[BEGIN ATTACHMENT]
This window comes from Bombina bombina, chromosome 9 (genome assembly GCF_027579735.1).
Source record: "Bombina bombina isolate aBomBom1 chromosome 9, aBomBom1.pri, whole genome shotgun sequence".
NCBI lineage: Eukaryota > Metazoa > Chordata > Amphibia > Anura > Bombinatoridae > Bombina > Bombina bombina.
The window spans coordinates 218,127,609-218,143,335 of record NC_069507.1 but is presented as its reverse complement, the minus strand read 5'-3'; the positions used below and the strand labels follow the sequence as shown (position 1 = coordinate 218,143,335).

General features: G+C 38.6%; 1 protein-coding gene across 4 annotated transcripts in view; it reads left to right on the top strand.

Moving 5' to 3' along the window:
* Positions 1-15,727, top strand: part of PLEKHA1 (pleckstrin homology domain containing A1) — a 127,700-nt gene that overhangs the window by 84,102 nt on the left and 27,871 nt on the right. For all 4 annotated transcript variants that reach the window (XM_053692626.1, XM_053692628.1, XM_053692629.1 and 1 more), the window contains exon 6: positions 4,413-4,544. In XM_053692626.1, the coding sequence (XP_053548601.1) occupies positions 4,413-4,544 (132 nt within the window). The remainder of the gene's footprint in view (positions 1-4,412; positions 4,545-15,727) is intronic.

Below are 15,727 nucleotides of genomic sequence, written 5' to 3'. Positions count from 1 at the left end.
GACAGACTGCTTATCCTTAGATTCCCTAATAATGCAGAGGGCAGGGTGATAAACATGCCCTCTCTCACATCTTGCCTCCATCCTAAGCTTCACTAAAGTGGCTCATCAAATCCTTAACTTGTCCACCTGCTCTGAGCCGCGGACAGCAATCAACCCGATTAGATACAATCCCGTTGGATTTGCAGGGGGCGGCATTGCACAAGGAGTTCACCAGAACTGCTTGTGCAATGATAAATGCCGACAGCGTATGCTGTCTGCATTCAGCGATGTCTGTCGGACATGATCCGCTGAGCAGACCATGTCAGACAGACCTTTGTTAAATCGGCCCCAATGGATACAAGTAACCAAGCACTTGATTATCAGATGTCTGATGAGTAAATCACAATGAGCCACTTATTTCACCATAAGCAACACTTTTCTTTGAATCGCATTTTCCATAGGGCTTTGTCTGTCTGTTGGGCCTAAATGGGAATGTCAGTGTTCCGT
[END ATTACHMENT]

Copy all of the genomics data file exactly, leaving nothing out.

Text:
This window comes from Bombina bombina, chromosome 9 (genome assembly GCF_027579735.1).
Source record: "Bombina bombina isolate aBomBom1 chromosome 9, aBomBom1.pri, whole genome shotgun sequence".
NCBI lineage: Eukaryota > Metazoa > Chordata > Amphibia > Anura > Bombinatoridae > Bombina > Bombina bombina.
The window spans coordinates 218,127,609-218,143,335 of record NC_069507.1 but is presented as its reverse complement, the minus strand read 5'-3'; the positions used below and the strand labels follow the sequence as shown (position 1 = coordinate 218,143,335).

General features: G+C 38.6%; 1 protein-coding gene across 4 annotated transcripts in view; it reads left to right on the top strand.

Moving 5' to 3' along the window:
* Positions 1-15,727, top strand: part of PLEKHA1 (pleckstrin homology domain containing A1) — a 127,700-nt gene that overhangs the window by 84,102 nt on the left and 27,871 nt on the right. For all 4 annotated transcript variants that reach the window (XM_053692626.1, XM_053692628.1, XM_053692629.1 and 1 more), the window contains exon 6: positions 4,413-4,544. In XM_053692626.1, the coding sequence (XP_053548601.1) occupies positions 4,413-4,544 (132 nt within the window). The remainder of the gene's footprint in view (positions 1-4,412; positions 4,545-15,727) is intronic.

Below are 15,727 nucleotides of genomic sequence, written 5' to 3'. Positions count from 1 at the left end.
GACAGACTGCTTATCCTTAGATTCCCTAATAATGCAGAGGGCAGGGTGATAAACATGCCCTCTCTCACATCTTGCCTCCATCCTAAGCTTCACTAAAGTGGCTCATCAAATCCTTAACTTGTCCACCTGCTCTGAGCCGCGGACAGCAATCAACCCGATTAGATACAATCCCGTTGGATTTGCAGGGGGCGGCATTGCACAAGGAGTTCACCAGAACTGCTTGTGCAATGATAAATGCCGACAGCGTATGCTGTCTGCATTCAGCGATGTCTGTCGGACATGATCCGCTGAGCAGACCATGTCAGACAGACCTTTGTTAAATCGGCCCCAATGGATACAAGTAACCAAGCACTTGATTATCAGATGTCTGATGAGTAAATCACAATGAGCCACTTATTTCACCATAAGCAACACTTTTCTTTGAATCGCATTTTCCATAGGGCTTTGTCTGTCTGTTGGGCCTAAATGGGAATGTCAGTGTTCCGT